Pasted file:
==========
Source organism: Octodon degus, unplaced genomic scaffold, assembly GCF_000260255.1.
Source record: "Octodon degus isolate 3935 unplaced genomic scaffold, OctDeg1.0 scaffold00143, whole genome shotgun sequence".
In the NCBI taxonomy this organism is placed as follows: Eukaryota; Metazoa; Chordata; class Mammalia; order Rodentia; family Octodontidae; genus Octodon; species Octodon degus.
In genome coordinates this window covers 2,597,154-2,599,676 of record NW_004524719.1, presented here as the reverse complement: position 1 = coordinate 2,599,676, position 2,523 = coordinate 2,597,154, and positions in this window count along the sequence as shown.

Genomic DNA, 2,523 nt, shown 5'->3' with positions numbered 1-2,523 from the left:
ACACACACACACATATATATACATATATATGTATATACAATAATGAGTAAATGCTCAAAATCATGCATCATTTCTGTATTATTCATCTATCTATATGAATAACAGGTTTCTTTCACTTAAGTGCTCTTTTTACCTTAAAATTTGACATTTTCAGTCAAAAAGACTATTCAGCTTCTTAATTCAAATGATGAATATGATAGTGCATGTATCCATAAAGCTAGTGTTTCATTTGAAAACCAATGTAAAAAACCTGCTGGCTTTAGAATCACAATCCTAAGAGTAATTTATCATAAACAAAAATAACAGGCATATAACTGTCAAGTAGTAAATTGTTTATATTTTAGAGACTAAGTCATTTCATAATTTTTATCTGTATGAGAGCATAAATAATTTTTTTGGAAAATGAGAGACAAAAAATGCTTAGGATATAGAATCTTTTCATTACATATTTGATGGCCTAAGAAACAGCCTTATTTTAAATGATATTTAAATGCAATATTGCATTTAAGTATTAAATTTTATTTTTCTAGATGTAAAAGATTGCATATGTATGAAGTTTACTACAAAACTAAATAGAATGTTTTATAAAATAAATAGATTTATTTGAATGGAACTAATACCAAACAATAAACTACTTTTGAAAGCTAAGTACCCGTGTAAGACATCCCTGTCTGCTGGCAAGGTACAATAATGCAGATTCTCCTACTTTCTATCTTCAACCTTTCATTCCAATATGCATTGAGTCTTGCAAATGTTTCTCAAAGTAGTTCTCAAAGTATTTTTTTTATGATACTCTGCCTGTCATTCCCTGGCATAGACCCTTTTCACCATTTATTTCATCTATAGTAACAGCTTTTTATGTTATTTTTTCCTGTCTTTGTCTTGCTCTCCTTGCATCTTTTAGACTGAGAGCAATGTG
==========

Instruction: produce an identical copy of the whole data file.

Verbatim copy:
Source organism: Octodon degus, unplaced genomic scaffold, assembly GCF_000260255.1.
Source record: "Octodon degus isolate 3935 unplaced genomic scaffold, OctDeg1.0 scaffold00143, whole genome shotgun sequence".
In the NCBI taxonomy this organism is placed as follows: Eukaryota; Metazoa; Chordata; class Mammalia; order Rodentia; family Octodontidae; genus Octodon; species Octodon degus.
In genome coordinates this window covers 2,597,154-2,599,676 of record NW_004524719.1, presented here as the reverse complement: position 1 = coordinate 2,599,676, position 2,523 = coordinate 2,597,154, and positions in this window count along the sequence as shown.

Genomic DNA, 2,523 nt, shown 5'->3' with positions numbered 1-2,523 from the left:
ACACACACACACATATATATACATATATATGTATATACAATAATGAGTAAATGCTCAAAATCATGCATCATTTCTGTATTATTCATCTATCTATATGAATAACAGGTTTCTTTCACTTAAGTGCTCTTTTTACCTTAAAATTTGACATTTTCAGTCAAAAAGACTATTCAGCTTCTTAATTCAAATGATGAATATGATAGTGCATGTATCCATAAAGCTAGTGTTTCATTTGAAAACCAATGTAAAAAACCTGCTGGCTTTAGAATCACAATCCTAAGAGTAATTTATCATAAACAAAAATAACAGGCATATAACTGTCAAGTAGTAAATTGTTTATATTTTAGAGACTAAGTCATTTCATAATTTTTATCTGTATGAGAGCATAAATAATTTTTTTGGAAAATGAGAGACAAAAAATGCTTAGGATATAGAATCTTTTCATTACATATTTGATGGCCTAAGAAACAGCCTTATTTTAAATGATATTTAAATGCAATATTGCATTTAAGTATTAAATTTTATTTTTCTAGATGTAAAAGATTGCATATGTATGAAGTTTACTACAAAACTAAATAGAATGTTTTATAAAATAAATAGATTTATTTGAATGGAACTAATACCAAACAATAAACTACTTTTGAAAGCTAAGTACCCGTGTAAGACATCCCTGTCTGCTGGCAAGGTACAATAATGCAGATTCTCCTACTTTCTATCTTCAACCTTTCATTCCAATATGCATTGAGTCTTGCAAATGTTTCTCAAAGTAGTTCTCAAAGTATTTTTTTTATGATACTCTGCCTGTCATTCCCTGGCATAGACCCTTTTCACCATTTATTTCATCTATAGTAACAGCTTTTTATGTTATTTTTTCCTGTCTTTGTCTTGCTCTCCTTGCATCTTTTAGACTGAGAGCAATGTG